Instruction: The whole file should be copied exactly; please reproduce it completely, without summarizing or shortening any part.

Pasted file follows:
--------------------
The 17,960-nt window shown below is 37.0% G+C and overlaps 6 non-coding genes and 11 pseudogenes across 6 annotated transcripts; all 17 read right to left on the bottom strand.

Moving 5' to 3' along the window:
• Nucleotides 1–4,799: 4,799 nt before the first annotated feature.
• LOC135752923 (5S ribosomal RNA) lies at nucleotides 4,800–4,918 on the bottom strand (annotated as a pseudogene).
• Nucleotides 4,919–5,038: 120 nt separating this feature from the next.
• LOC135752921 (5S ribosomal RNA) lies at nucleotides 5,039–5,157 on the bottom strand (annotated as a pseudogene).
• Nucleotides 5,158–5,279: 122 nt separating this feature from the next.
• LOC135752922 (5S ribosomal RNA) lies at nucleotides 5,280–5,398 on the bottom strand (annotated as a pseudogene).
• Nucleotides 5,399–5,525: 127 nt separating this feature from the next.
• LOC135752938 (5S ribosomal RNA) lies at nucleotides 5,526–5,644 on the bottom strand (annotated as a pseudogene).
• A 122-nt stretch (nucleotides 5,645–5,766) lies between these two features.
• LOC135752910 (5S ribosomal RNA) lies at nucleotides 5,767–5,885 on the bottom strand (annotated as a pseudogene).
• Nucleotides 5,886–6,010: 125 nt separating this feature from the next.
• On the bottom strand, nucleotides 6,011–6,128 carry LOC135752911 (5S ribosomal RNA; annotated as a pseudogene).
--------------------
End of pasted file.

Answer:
The 17,960-nt window shown below is 37.0% G+C and overlaps 6 non-coding genes and 11 pseudogenes across 6 annotated transcripts; all 17 read right to left on the bottom strand.

Moving 5' to 3' along the window:
• Nucleotides 1–4,799: 4,799 nt before the first annotated feature.
• LOC135752923 (5S ribosomal RNA) lies at nucleotides 4,800–4,918 on the bottom strand (annotated as a pseudogene).
• Nucleotides 4,919–5,038: 120 nt separating this feature from the next.
• LOC135752921 (5S ribosomal RNA) lies at nucleotides 5,039–5,157 on the bottom strand (annotated as a pseudogene).
• Nucleotides 5,158–5,279: 122 nt separating this feature from the next.
• LOC135752922 (5S ribosomal RNA) lies at nucleotides 5,280–5,398 on the bottom strand (annotated as a pseudogene).
• Nucleotides 5,399–5,525: 127 nt separating this feature from the next.
• LOC135752938 (5S ribosomal RNA) lies at nucleotides 5,526–5,644 on the bottom strand (annotated as a pseudogene).
• A 122-nt stretch (nucleotides 5,645–5,766) lies between these two features.
• LOC135752910 (5S ribosomal RNA) lies at nucleotides 5,767–5,885 on the bottom strand (annotated as a pseudogene).
• Nucleotides 5,886–6,010: 125 nt separating this feature from the next.
• On the bottom strand, nucleotides 6,011–6,128 carry LOC135752911 (5S ribosomal RNA; annotated as a pseudogene).